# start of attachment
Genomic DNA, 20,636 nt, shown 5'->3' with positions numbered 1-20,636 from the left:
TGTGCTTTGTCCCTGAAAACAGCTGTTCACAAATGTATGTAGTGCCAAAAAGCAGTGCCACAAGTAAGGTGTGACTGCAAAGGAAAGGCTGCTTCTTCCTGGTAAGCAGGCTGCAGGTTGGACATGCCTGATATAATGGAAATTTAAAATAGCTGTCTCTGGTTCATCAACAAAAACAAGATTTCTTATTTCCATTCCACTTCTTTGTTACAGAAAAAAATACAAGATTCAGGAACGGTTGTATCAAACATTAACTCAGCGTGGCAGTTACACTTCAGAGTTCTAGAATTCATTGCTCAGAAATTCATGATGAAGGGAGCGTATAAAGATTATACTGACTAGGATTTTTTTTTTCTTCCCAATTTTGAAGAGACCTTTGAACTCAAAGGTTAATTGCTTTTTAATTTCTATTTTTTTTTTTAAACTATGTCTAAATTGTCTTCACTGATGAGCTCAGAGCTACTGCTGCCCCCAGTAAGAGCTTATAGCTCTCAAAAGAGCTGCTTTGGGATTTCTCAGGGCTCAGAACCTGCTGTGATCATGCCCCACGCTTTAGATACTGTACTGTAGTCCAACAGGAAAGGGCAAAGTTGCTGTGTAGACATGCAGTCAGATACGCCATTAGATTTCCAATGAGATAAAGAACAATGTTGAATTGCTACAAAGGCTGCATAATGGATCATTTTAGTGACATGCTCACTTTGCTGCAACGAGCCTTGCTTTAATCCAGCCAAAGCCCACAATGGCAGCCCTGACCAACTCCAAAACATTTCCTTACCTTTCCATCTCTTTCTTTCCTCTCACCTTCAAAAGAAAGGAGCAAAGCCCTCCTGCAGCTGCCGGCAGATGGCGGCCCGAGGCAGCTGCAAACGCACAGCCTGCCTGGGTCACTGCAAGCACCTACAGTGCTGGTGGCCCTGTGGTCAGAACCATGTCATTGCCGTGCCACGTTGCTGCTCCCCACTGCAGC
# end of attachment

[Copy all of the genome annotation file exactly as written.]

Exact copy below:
Genomic DNA, 20,636 nt, shown 5'->3' with positions numbered 1-20,636 from the left:
TGTGCTTTGTCCCTGAAAACAGCTGTTCACAAATGTATGTAGTGCCAAAAAGCAGTGCCACAAGTAAGGTGTGACTGCAAAGGAAAGGCTGCTTCTTCCTGGTAAGCAGGCTGCAGGTTGGACATGCCTGATATAATGGAAATTTAAAATAGCTGTCTCTGGTTCATCAACAAAAACAAGATTTCTTATTTCCATTCCACTTCTTTGTTACAGAAAAAAATACAAGATTCAGGAACGGTTGTATCAAACATTAACTCAGCGTGGCAGTTACACTTCAGAGTTCTAGAATTCATTGCTCAGAAATTCATGATGAAGGGAGCGTATAAAGATTATACTGACTAGGATTTTTTTTTTCTTCCCAATTTTGAAGAGACCTTTGAACTCAAAGGTTAATTGCTTTTTAATTTCTATTTTTTTTTTTAAACTATGTCTAAATTGTCTTCACTGATGAGCTCAGAGCTACTGCTGCCCCCAGTAAGAGCTTATAGCTCTCAAAAGAGCTGCTTTGGGATTTCTCAGGGCTCAGAACCTGCTGTGATCATGCCCCACGCTTTAGATACTGTACTGTAGTCCAACAGGAAAGGGCAAAGTTGCTGTGTAGACATGCAGTCAGATACGCCATTAGATTTCCAATGAGATAAAGAACAATGTTGAATTGCTACAAAGGCTGCATAATGGATCATTTTAGTGACATGCTCACTTTGCTGCAACGAGCCTTGCTTTAATCCAGCCAAAGCCCACAATGGCAGCCCTGACCAACTCCAAAACATTTCCTTACCTTTCCATCTCTTTCTTTCCTCTCACCTTCAAAAGAAAGGAGCAAAGCCCTCCTGCAGCTGCCGGCAGATGGCGGCCCGAGGCAGCTGCAAACGCACAGCCTGCCTGGGTCACTGCAAGCACCTACAGTGCTGGTGGCCCTGTGGTCAGAACCATGTCATTGCCGTGCCACGTTGCTGCTCCCCACTGCAGC